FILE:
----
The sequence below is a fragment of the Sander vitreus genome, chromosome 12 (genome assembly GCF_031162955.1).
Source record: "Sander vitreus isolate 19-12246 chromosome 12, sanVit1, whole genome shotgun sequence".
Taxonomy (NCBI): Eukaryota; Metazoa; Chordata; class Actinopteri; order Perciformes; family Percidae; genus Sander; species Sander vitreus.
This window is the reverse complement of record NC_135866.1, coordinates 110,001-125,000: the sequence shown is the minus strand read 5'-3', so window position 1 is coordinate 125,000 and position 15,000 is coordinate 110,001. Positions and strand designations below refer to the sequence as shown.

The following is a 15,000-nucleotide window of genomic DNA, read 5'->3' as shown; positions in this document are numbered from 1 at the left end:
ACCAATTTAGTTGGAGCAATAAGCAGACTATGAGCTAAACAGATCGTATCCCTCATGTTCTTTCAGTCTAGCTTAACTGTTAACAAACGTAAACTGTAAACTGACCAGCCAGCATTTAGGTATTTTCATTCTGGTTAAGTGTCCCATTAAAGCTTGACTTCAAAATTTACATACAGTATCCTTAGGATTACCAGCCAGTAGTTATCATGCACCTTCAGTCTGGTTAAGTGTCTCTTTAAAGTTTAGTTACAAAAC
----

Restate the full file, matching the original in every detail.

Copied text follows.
The sequence below is a fragment of the Sander vitreus genome, chromosome 12 (genome assembly GCF_031162955.1).
Source record: "Sander vitreus isolate 19-12246 chromosome 12, sanVit1, whole genome shotgun sequence".
Taxonomy (NCBI): Eukaryota; Metazoa; Chordata; class Actinopteri; order Perciformes; family Percidae; genus Sander; species Sander vitreus.
This window is the reverse complement of record NC_135866.1, coordinates 110,001-125,000: the sequence shown is the minus strand read 5'-3', so window position 1 is coordinate 125,000 and position 15,000 is coordinate 110,001. Positions and strand designations below refer to the sequence as shown.

The following is a 15,000-nucleotide window of genomic DNA, read 5'->3' as shown; positions in this document are numbered from 1 at the left end:
ACCAATTTAGTTGGAGCAATAAGCAGACTATGAGCTAAACAGATCGTATCCCTCATGTTCTTTCAGTCTAGCTTAACTGTTAACAAACGTAAACTGTAAACTGACCAGCCAGCATTTAGGTATTTTCATTCTGGTTAAGTGTCCCATTAAAGCTTGACTTCAAAATTTACATACAGTATCCTTAGGATTACCAGCCAGTAGTTATCATGCACCTTCAGTCTGGTTAAGTGTCTCTTTAAAGTTTAGTTACAAAAC